Everytime i’ve seen the website, the Le Cinq menu has changed but i have to say that every bite of food and sip of wine was spectacular.
Worth a splurge for a celebration or special occasion.
Where is there deliciousness down South?:
Possibly the oldest human settlement in Europe and home to some of the earliest domesticators of fire, Nice was originally named after Nike the goddess of victory by the resident Greeks in 350 BC. If you meander down the Promenade des Anglais (‘Walkway of the English’ named for holidaying aristocrats) toward the Italian border, past the Port and up the hill, you’ll reach the Cimiez suburb of Nice where you can visit Roman ruins including an arena, amphitheatre, thermal baths and a paleochristian basilica (early believers of Christ from the time after Jesus died, but before the Council of Nicaea).
“Ownership” of Nice changed hands many times throughout history, staying mostly Italian throughout the Middle Ages and even until as late as 1860. Nice usually enjoys the Mediterranean weather patterns… except when i was there this February = it was actually snowing!
Here’s my little video of the Nice promenade and snowcapped mountains:
What is delicious in Nice?: Kir and Pizza at L’F
(The F) 6 Place Charles Felix Nice 06300 France
This Italian style restaurant had the potential to be my first cheesy carb overload on holiday but it turned out that I barely touched the pizza at dinner as my body hadn’t yet adjusted to the timezone. My first ever Kir was delicious though = blackcurrant liqueur with wine, soon followed by a Kir Royal (topped with champagne instead of vino). When finally hungry around 3am I decided to indulge in leftover pizza and it was even tastier cold than hot – surely the sign of a great pizza.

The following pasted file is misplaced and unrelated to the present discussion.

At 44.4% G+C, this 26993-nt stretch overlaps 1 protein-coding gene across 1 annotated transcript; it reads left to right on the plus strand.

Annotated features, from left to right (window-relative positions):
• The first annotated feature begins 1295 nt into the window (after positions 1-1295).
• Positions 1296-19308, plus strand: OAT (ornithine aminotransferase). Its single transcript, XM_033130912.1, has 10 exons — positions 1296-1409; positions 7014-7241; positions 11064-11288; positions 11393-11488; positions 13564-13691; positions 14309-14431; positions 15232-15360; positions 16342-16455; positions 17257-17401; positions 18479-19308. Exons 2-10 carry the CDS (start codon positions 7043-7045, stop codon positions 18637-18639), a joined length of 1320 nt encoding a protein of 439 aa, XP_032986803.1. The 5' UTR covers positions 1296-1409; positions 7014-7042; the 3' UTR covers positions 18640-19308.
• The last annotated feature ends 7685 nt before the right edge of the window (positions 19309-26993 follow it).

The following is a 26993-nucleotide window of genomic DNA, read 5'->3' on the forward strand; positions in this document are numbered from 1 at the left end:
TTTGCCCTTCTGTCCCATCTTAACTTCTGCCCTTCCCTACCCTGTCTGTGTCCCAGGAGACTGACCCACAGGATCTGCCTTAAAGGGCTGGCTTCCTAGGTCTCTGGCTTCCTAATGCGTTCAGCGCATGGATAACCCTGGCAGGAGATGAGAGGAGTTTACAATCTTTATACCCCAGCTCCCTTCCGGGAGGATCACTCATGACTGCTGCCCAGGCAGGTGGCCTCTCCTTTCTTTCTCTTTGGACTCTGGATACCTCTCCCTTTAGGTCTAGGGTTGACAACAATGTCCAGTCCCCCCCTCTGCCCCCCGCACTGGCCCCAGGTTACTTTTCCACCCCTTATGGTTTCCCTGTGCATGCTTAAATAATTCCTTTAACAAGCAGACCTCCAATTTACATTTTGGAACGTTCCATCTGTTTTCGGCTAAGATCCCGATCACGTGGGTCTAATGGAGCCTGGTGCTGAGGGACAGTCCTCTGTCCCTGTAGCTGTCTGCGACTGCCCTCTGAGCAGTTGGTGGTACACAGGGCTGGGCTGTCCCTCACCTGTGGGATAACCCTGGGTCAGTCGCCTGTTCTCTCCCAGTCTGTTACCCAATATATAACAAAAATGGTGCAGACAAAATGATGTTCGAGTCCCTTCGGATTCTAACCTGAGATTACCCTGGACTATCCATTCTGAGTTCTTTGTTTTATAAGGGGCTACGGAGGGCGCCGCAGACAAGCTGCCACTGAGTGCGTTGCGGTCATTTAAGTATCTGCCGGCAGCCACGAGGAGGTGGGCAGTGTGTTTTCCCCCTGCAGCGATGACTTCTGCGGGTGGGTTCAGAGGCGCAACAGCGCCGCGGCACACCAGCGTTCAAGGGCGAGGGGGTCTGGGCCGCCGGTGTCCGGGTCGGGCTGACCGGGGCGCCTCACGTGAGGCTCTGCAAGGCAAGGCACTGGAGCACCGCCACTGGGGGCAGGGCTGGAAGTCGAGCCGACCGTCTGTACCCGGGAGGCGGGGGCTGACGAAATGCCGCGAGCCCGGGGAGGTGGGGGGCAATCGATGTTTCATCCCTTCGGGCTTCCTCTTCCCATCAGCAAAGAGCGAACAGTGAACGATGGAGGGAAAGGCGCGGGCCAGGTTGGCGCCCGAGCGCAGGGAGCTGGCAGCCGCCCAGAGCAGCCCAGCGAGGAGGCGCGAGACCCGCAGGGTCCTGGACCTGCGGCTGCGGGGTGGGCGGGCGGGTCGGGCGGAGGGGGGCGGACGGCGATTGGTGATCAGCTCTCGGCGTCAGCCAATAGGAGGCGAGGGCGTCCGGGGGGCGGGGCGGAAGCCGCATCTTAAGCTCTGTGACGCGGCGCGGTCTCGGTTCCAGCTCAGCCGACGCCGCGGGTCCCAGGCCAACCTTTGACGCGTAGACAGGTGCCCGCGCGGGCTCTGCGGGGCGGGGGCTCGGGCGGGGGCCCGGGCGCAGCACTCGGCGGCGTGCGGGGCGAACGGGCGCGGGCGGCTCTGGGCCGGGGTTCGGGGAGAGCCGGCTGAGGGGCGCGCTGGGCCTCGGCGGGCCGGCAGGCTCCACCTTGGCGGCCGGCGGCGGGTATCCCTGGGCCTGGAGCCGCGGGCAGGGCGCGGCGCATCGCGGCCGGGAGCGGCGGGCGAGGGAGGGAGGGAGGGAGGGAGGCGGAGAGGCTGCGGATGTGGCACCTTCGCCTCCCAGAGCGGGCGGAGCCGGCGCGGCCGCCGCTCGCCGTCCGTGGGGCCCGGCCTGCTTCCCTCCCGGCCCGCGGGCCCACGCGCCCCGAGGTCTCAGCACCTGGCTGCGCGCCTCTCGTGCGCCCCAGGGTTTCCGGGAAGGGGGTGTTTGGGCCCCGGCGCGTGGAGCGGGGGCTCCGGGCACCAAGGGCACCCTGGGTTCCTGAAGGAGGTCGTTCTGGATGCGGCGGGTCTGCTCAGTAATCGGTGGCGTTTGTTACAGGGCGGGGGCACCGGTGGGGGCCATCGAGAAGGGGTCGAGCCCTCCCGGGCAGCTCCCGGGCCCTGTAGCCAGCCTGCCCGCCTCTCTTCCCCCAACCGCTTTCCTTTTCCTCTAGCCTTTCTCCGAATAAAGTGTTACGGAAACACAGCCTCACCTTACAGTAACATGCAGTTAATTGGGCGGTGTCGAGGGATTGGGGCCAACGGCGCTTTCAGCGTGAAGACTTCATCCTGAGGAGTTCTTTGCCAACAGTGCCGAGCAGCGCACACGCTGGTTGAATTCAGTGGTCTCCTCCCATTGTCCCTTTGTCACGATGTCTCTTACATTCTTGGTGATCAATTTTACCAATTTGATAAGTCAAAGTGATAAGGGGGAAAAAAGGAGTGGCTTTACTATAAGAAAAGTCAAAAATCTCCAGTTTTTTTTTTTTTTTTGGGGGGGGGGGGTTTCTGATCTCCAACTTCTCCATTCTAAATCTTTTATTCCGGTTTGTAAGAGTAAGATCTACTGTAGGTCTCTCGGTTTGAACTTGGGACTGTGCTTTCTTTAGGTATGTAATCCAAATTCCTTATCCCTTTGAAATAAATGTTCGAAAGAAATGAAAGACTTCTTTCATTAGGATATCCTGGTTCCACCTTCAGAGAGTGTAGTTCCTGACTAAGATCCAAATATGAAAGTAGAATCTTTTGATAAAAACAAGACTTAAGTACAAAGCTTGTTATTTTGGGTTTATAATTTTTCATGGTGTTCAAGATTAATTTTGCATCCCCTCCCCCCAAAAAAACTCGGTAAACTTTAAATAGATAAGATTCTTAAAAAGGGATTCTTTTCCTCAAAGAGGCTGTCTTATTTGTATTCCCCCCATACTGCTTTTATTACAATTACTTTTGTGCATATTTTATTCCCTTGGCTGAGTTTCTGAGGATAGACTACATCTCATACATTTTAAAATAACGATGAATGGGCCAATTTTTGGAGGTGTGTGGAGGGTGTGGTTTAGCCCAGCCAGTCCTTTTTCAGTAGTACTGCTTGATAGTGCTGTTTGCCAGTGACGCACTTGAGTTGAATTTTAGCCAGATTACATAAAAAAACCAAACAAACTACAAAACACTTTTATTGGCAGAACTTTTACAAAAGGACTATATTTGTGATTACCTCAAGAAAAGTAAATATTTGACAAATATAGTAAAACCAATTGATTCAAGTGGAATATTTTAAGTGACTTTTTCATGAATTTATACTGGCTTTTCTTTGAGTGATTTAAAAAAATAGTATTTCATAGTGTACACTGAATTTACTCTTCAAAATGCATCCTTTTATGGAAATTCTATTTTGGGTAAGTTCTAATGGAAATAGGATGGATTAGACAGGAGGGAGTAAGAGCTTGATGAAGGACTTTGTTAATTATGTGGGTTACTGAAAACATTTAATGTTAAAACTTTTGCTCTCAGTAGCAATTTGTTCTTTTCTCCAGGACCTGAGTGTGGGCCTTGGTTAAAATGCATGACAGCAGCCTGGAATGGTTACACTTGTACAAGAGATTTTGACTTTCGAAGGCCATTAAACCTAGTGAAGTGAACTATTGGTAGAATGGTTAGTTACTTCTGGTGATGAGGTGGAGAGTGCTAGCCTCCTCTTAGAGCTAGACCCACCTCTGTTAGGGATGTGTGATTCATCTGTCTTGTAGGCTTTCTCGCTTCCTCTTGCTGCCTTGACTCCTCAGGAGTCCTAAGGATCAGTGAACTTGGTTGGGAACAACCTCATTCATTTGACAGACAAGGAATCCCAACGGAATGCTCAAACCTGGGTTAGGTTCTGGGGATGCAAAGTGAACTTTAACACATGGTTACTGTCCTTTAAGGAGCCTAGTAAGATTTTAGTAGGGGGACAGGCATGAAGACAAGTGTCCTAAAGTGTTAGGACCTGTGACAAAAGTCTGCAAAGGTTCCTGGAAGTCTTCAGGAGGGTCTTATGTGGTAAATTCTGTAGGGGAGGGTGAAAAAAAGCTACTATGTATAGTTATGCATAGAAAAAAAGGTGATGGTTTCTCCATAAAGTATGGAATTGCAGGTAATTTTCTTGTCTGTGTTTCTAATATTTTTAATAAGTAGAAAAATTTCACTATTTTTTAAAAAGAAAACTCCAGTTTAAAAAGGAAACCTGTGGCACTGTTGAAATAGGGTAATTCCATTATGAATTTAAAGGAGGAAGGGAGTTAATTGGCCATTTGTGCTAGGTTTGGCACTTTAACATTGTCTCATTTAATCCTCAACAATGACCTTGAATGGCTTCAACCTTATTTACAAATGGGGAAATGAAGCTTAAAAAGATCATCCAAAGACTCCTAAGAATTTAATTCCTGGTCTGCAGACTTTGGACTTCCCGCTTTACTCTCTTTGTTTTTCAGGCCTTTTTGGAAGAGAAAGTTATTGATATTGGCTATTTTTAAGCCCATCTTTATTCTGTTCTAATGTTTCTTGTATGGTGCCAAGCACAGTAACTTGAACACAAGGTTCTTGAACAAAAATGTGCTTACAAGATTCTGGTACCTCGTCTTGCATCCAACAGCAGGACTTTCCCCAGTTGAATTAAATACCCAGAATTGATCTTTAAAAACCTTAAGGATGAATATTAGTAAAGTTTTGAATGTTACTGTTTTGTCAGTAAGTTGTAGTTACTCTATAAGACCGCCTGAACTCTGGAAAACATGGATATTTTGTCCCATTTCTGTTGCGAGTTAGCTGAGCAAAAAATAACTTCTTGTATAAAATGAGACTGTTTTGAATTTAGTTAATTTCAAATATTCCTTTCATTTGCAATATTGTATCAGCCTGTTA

I also discovered a love proclamation beneath the slices. #win
What else is good in Nice?: Penne with Zucchini Crisp (Courgettes Croquantes) at Le Nautique
20 Quai Lunel 06300 Nice
We meant to head to the best vegetarian restaurant in Nice (La Zuca Magica) but it was closed due to the unexpected snow, so we looked at the menus of a few more venues before choosing the inviting warmth of this charming ship themed restaurant. I chose a pasta as the choices were easier to translate/guess (this was only my second day in a foreign speaking country… ever). With cherry tomato and basil with crispy zucchini this dish was nom. The organic wine was amazeballs too – the best bit about locally, traditionally produced wine in this region is *not* awaking with asthma, a furry mouth or headache the next day.
Where else do I dine in Southern France?: Montpellier
Known as the Paris of the South, and with the oldest university in the world (established 1160CE) Montpellier is worth visiting just for its architecture. Many buildings in the historic centre have medieval origins, plus there are 12th century ritual Jewish baths called Mikve (one of very few in Europe). The Saint Clement Aqueduct although “only” built in the 18th century is spectacular to see too, especially at night. Was very tempted to scale it and run along the top of the aqueduct but didn’t want to get arrested.
What to try: Snails, aka Escargot
It was here that i was brave enough to try Escargot. They tasted good (perhaps even delicious) and i survived a bite or two, but my psychosomatic supersenses are too strong and i couldn’t get past the earth flavour and visions it conjured.
I can’t for the life of me remember the name of the restaurant or chef right now sorry 😦 I’ll have to get back to you on that.